Merton, Oxford v. Balliol , Oxford
JP introduced the penultimate match of the second round, and seemed rather amused that the fixture generator – random or otherwise – had thrown together two Oxford colleges. Both teams won close matches in their first rounds, which saw their beaten opposition progress to the repechage. Merton, who were Bill Hellier, Denis Dillon, Cosmo Grant and captain Tim Smith-Laing, saw off St. Andrews. The Balliol team of Liam Shaw, Andrew Whitby, James Kirby and Simon Wood beat Homerton in their first match. Well, Homerton are already through to the quarters. Would Balliol join them ?
Not if Tim Smith-Laing had anything to do with it. He led from the front in the early part of the show, and started as he meant to go on by taking the first starter, recognizing several descriptions of the word cursor. One bonus was taken on William of Malmesbury. James Kirby struck back with Lord John Russell for the next starter. 2 bonuses were taken on various types of corpuscle. Tim Smith-Laing knew that the figure from a fairy tale whose name is used in conjunction with a planet with the conditions necessary for life is Goldlilocks. A full set of bonuses followed on horses in classical poetry – messrs. Virgil, Horace and Ovid as I predicted were all present and correct. Unfortunately I didn’t get them in the correct order. Merton did. The Merton skipper took a double, knowing that the coypu was introduced to the UK from South American to be farmed for its fur. 2 bonuses were taken. A lovely little starter followed, where the teams were shown a first verse of a famous poem, and asked to identify the poet. The catch was that only the last words of some of the lines were shown. I knew it was Ode on a Grecian Urn by Keats, but the teams let that one pass by. Liam Shaw recognized Mr. Toad’s description of his own gaff, Toad Hall, and this earned the poetry picture bonus set, of which one was taken. James Kirby took the next starter with the Davis Cup, but the team couldn’t add any bonuses on cartography. At the ten minute mark Merton preserved a small lead, with 60 to Balliol’s 45.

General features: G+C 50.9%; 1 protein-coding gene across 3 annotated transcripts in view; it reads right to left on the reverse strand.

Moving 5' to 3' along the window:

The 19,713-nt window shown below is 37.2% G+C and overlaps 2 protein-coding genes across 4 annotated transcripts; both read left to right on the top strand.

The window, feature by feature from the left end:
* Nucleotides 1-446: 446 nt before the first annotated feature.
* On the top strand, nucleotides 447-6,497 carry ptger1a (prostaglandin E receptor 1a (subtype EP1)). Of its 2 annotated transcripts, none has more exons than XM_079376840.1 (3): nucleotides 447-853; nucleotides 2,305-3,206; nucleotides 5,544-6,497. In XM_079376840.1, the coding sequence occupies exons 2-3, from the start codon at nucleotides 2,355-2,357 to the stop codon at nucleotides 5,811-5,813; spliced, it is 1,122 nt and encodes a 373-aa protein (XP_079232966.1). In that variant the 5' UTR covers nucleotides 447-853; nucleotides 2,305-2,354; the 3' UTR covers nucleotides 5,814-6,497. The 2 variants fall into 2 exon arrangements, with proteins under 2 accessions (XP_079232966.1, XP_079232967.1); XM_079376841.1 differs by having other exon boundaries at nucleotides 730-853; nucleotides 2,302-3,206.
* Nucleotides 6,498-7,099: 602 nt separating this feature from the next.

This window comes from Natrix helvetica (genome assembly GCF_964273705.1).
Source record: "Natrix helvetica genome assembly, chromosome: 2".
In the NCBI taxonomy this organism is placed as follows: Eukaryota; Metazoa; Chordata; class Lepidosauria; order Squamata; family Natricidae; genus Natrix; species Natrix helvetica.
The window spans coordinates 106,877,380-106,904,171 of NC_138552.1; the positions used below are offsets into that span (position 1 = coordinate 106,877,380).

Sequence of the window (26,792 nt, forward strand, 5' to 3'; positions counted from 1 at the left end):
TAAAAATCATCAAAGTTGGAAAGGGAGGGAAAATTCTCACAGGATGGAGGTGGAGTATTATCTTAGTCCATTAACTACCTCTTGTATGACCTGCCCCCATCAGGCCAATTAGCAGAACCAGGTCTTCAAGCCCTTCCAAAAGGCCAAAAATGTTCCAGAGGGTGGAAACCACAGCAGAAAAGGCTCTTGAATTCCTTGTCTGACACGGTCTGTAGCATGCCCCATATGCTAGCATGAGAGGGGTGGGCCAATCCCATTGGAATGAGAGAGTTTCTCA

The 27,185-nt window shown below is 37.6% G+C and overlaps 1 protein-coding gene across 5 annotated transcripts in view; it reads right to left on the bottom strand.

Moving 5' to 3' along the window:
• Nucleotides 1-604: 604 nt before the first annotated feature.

Neither team knew the best place for a first date – according to English Heritage. It’s the Roman Baths ( at Bath, presumably ). James Kirby had a good early buzz for the next starter, identifying that two German cities have the word Frankfurt as part of their name. One bonus was taken on George Sand. James Kirby made it a double with the Book of Revelation for the next starter. 2 invertebrates were identified for bonuses. Denis Dillon couldn’t have heard more than a bar or two of Beethoven’s 7th Symphony before he gave it as the correct answer to the music starter – an impressive buzz, that. Alas, Merton could not manage to identify any of three more 7th symphonies by German or Austrian composers. Merton managed to identify Singer as a name shared by several specific people, and this bought up a full set of bonuses on word pairs, where the F at the end of the first word is replaced by a D for the second word – eg Deaf and Dead – Wolf and Wold etc. Liam Shaw knew that Dorothy L. Sayers, Salman Rushdie and Fay Wheldon all were successful in advertising. A couple of bonuses on apples brought the teams level. A number thing followed, but neither team got it. Cosmo Grant buzzed in too early to offer Descartes as a French philosopher mathematician. Well he was, but not the one required. Five points away. Hard lines. Liam Shaw correctly offered Pascal. 1 bonus followed on the largest towns of islands. The second picture starter was identified as a painting by Edgar Degas by James Kirby. The bonuses showed three pictures featuring absinthe, of which 2 were correctly ascribed. That little Balliol flurry had pushed them ahead on the scoreboard. At the 20 minute mark they led by 130 to 90.